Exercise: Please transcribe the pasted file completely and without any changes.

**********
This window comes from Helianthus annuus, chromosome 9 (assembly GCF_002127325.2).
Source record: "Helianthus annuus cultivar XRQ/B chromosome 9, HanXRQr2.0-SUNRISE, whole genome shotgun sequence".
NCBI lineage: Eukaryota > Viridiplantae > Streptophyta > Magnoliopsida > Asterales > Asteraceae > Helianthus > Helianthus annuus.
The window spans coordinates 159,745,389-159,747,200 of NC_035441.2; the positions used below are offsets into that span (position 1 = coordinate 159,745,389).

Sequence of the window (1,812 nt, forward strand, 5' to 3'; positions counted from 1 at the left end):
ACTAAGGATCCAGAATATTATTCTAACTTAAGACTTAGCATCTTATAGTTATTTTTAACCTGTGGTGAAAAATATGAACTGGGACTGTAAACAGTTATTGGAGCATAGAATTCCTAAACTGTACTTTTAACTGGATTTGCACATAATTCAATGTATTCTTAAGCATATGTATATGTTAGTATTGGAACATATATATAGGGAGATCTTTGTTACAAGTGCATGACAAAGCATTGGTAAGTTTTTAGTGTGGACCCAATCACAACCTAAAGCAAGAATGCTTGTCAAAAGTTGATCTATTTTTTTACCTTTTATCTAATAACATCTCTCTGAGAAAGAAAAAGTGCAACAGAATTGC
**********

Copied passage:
This window comes from Helianthus annuus, chromosome 9 (assembly GCF_002127325.2).
Source record: "Helianthus annuus cultivar XRQ/B chromosome 9, HanXRQr2.0-SUNRISE, whole genome shotgun sequence".
NCBI lineage: Eukaryota > Viridiplantae > Streptophyta > Magnoliopsida > Asterales > Asteraceae > Helianthus > Helianthus annuus.
The window spans coordinates 159,745,389-159,747,200 of NC_035441.2; the positions used below are offsets into that span (position 1 = coordinate 159,745,389).

Sequence of the window (1,812 nt, forward strand, 5' to 3'; positions counted from 1 at the left end):
ACTAAGGATCCAGAATATTATTCTAACTTAAGACTTAGCATCTTATAGTTATTTTTAACCTGTGGTGAAAAATATGAACTGGGACTGTAAACAGTTATTGGAGCATAGAATTCCTAAACTGTACTTTTAACTGGATTTGCACATAATTCAATGTATTCTTAAGCATATGTATATGTTAGTATTGGAACATATATATAGGGAGATCTTTGTTACAAGTGCATGACAAAGCATTGGTAAGTTTTTAGTGTGGACCCAATCACAACCTAAAGCAAGAATGCTTGTCAAAAGTTGATCTATTTTTTTACCTTTTATCTAATAACATCTCTCTGAGAAAGAAAAAGTGCAACAGAATTGC